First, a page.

brianaw

31 Jan 2012 144 views
 
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photoblog image Whatton House Gardens 2/7

Whatton House Gardens 2/7

Moving further on from yesterday round the outside of the walled garden this grassy path leads down to the rear part of Whatton House itself. As I said on Monday the house isn’t open to the public and a bit further on the garden becomes private. You can just see a small part of the rear of the house in this picture.

 

 Whatton House was originally built in 1802 for Edward Dawson and was bought by the first Lord Crawshaw in the 1870’s when the Dawson’s moved to Launde Abbey. Only a short time later a disastrous fire struck, leading to the house being almost entirely rebuilt in 1876.

 

The reconstructed house had 26 bedrooms which housed an army of cooks, maids, butlers and footmen, but various alterations have been made to it over the years, including the demolition in the 1950’s of a large part of the back of the house to adapt it for modern living without a large staff. Unaffected by the fire, the stable yard and the walled garden date from 1802, and many of the trees in the park and gardens are also over 200 years old.

 

During World War II the house was offered as a Maternity hospital by the then Lord Crawshaw and 2324 babies were born there, mostly to mothers who were evacuated from the bombing in London. It wasn’t as peaceful as had been hoped because several bombs were dropped in the area and a house was destroyed only half a mile away. On 10th February 1941 thirty incendiary bombs fell in the grounds. After the war the Crawshaw’s returned to Whatton House, and it remains their family home.

 

I didn’t take a picture of the house but one of my fellow club members did and you can see that picture here.

Whatton House Gardens 2/7

Moving further on from yesterday round the outside of the walled garden this grassy path leads down to the rear part of Whatton House itself. As I said on Monday the house isn’t open to the public and a bit further on the garden becomes private. You can just see a small part of the rear of the house in this picture.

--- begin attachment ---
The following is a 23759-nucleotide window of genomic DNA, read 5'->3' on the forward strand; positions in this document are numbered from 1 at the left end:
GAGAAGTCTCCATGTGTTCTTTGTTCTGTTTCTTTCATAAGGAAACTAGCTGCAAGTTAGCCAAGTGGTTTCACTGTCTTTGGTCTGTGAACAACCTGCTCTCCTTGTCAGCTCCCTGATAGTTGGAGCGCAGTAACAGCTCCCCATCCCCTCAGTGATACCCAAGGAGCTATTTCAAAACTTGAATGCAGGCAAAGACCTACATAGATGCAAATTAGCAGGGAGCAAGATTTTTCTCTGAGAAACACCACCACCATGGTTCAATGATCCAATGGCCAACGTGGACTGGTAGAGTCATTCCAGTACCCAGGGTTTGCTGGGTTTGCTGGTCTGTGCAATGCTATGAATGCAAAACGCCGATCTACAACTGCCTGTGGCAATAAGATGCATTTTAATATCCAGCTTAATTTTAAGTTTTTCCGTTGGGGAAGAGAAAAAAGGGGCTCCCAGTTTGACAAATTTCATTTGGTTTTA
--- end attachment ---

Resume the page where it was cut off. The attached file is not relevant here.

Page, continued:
Whatton House was originally built in 1802 for Edward Dawson and was bought by the first Lord Crawshaw in the 1870’s when the Dawson’s moved to Launde Abbey. Only a short time later a disastrous fire struck, leading to the house being almost entirely rebuilt in 1876.

 

The reconstructed house had 26 bedrooms which housed an army of cooks, maids, butlers and footmen, but various alterations have been made to it over the years, including the demolition in the 1950’s of a large part of the back of the house to adapt it for modern living without a large staff. Unaffected by the fire, the stable yard and the walled garden date from 1802, and many of the trees in the park and gardens are also over 200 years old.

 

During World War II the house was offered as a Maternity hospital by the then Lord Crawshaw and 2324 babies were born there, mostly to mothers who were evacuated from the bombing in London. It wasn’t as peaceful as had been hoped because several bombs were dropped in the area and a house was destroyed only half a mile away. On 10th February 1941 thirty incendiary bombs fell in the grounds. After the war the Crawshaw’s returned to Whatton House, and it remains their family home.

 

I didn’t take a picture of the house but one of my fellow club members did and you can see that picture here.

comments (18)

This shot is a beauty, Brian. Whatton House has such an interesting history; how fortunate to have such a lovely place so close to where you live.